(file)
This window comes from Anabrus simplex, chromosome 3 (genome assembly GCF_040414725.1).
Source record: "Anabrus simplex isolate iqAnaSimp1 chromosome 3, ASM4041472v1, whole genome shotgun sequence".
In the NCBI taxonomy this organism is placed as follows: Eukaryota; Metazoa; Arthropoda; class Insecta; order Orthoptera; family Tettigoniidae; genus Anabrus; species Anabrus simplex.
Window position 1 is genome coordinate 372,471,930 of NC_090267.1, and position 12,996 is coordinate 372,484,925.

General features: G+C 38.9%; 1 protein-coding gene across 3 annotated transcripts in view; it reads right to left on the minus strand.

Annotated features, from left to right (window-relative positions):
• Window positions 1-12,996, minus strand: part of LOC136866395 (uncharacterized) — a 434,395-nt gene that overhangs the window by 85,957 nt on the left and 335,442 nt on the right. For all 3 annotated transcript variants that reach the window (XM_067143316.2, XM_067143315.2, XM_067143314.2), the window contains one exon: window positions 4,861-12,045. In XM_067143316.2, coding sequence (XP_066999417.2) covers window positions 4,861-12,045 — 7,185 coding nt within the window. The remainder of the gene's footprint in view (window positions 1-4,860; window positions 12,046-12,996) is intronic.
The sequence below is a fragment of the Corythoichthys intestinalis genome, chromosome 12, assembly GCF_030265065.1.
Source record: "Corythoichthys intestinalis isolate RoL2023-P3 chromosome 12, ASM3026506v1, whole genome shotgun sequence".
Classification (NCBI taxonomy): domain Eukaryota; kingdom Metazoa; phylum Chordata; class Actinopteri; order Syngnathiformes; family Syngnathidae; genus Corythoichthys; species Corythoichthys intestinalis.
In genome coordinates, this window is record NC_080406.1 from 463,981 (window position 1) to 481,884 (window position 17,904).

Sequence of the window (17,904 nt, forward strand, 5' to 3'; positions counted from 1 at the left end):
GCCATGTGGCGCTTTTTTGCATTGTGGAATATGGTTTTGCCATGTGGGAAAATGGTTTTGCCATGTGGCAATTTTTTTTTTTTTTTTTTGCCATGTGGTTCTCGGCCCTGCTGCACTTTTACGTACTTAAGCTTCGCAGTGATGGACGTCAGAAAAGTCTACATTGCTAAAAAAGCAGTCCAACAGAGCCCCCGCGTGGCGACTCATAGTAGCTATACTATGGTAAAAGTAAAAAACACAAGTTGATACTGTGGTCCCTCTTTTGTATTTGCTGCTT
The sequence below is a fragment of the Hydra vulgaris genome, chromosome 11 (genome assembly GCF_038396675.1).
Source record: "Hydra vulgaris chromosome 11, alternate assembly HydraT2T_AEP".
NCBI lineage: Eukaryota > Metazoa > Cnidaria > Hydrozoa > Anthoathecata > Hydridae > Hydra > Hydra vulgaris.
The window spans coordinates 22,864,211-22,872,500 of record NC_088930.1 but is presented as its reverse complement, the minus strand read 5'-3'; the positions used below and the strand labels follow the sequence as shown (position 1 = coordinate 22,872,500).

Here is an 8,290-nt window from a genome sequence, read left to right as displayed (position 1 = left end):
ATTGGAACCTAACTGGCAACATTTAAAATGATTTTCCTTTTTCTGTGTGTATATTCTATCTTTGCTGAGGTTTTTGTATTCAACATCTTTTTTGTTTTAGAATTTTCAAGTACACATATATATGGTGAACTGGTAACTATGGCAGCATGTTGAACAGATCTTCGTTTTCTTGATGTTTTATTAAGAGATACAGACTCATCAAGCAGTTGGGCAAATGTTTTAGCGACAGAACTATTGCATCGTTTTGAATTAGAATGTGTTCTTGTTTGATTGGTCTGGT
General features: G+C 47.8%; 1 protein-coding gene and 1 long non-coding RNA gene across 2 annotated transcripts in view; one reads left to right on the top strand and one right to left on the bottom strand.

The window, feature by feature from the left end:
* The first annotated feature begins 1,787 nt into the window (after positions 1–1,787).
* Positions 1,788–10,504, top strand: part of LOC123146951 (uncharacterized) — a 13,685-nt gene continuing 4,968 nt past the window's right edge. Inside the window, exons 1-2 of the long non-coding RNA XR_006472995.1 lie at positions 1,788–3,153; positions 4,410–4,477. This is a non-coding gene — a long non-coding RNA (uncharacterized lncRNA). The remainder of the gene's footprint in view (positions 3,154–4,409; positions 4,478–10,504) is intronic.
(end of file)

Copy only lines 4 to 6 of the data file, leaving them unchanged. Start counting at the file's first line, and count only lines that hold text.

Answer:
Window position 1 is genome coordinate 372,471,930 of NC_090267.1, and position 12,996 is coordinate 372,484,925.

General features: G+C 38.9%; 1 protein-coding gene across 3 annotated transcripts in view; it reads right to left on the minus strand.

Annotated features, from left to right (window-relative positions):